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    This is the personal blog of Simon Kendrick and covers my interests in media, technology and popular culture. All opinions expressed are my own and may not be representative of past or present employers
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Nassim Nicholas Taleb and Antifragility

At the Royal Society on Thursday I saw Nassim Nicholas Taleb (Distinguished Professor of Risk Engineering at Polytechnic Institute of New York University) in conversation with Rohan Silva (Senior Policy Advisor to the Prime Minister) and Matthew Taylor (Chief Executive of the RSA).

The subject was Taleb’s latest book – Antifragility – which he hopes isn’t as simplified as his previous book (he seemed to dislike the fact that The Black Swan was bought and read in airports by people who subsequently misinterpreted it). I think he has succeeded, as at times I struggled to grasp his arguments.

Nevertheless, I’ll have a go at summarising it. The images below are taken from his slides, available alongside the audio of the event, at the RSA website.

I believe Antifragility draws on Prospect Theory (incidentally, Michael Lewis has recently written about Daniel Kahneman – one of the main proponents of the theory – in Vanity Fair). The thesis is that organic entities are fragile, and that potential harm is non-linear to the size of the event (see below). In fragile systems, potential losses outweigh gains.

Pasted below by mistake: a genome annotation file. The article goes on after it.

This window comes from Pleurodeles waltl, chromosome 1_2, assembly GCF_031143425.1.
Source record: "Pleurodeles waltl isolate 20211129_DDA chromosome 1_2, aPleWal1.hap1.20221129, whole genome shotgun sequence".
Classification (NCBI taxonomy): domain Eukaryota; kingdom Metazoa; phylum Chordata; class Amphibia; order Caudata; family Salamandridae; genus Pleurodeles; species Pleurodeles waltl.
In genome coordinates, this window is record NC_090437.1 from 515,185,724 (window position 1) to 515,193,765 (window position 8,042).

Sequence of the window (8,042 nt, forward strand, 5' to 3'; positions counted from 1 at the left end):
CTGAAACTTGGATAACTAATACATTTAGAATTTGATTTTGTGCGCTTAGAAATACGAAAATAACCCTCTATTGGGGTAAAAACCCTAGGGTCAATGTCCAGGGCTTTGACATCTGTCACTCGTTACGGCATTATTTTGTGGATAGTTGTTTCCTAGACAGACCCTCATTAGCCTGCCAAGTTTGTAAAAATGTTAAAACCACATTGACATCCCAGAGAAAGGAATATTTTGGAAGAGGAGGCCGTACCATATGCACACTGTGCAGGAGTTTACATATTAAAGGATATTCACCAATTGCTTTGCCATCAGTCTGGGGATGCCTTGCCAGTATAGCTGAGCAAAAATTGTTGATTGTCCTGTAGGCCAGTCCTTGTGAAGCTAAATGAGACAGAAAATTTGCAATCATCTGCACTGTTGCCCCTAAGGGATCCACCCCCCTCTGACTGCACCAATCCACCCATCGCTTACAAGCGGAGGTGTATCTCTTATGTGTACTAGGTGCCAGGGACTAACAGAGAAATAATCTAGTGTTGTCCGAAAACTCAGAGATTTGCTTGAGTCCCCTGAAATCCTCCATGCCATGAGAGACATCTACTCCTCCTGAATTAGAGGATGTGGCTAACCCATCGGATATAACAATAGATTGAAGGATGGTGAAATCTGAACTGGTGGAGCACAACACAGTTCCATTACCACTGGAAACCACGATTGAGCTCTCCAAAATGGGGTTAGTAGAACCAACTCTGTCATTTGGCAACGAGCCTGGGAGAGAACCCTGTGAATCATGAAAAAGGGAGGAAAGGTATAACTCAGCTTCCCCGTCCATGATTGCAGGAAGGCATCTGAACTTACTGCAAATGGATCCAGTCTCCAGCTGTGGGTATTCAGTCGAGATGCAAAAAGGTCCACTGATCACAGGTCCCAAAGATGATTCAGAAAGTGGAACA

Antifragility is the opposite of fragility – where gains outweigh losses (robust is something different). The parallel Taleb drew was:

  • Fragile – Sword of Damocles (risk of fall)
  • Anti-fragile – Heidegger Hydra (cut one head off and get two back)
  • Robust – Phoenix (stays stable)

To give an example, it is more harmful to jump once from 100m than 100 times from 1m.


This means that the unpredictability of Black Swan effects costs more when the size of the event is large.

Black Swan event

This means (I think) that risk is concave, and there is more pain than gain in an event. For instance, traffic is concave – it is fine to the point of over-leverage, when the cost of travel will suddenly massively increase.

Antifragile events are convex. Taleb believes that bottom-up structures are convex, while top-down dictated structures are concave. We cannot effectively design systems as we cannot fully understand them, and so there will always be more harm than good.

The result of this theory is that large events, large organisations and large governments should be avoided. “Too big to fail” is catastrophic, and Taleb is firmly in favour of smaller organisations – on a moral level (it smaller societies you are close to the result of your decisions and so may feel shame) and an economic level (the cost of liquidating one large bank is far more than the cost of liquidating ten banks one tenth of the size of the large bank).

Uncertainty makes mistakes costly, and thus both businesses and governments should remain small. Taleb suggested that if Tesco suddenly ran into difficulties then the government would have to bail out a supermarket. He feels the government should only intervene in things that can’t organise organically, and is thus advising the government on how to make its institutions smaller (such as splitting the NHS into localised, autonomous units).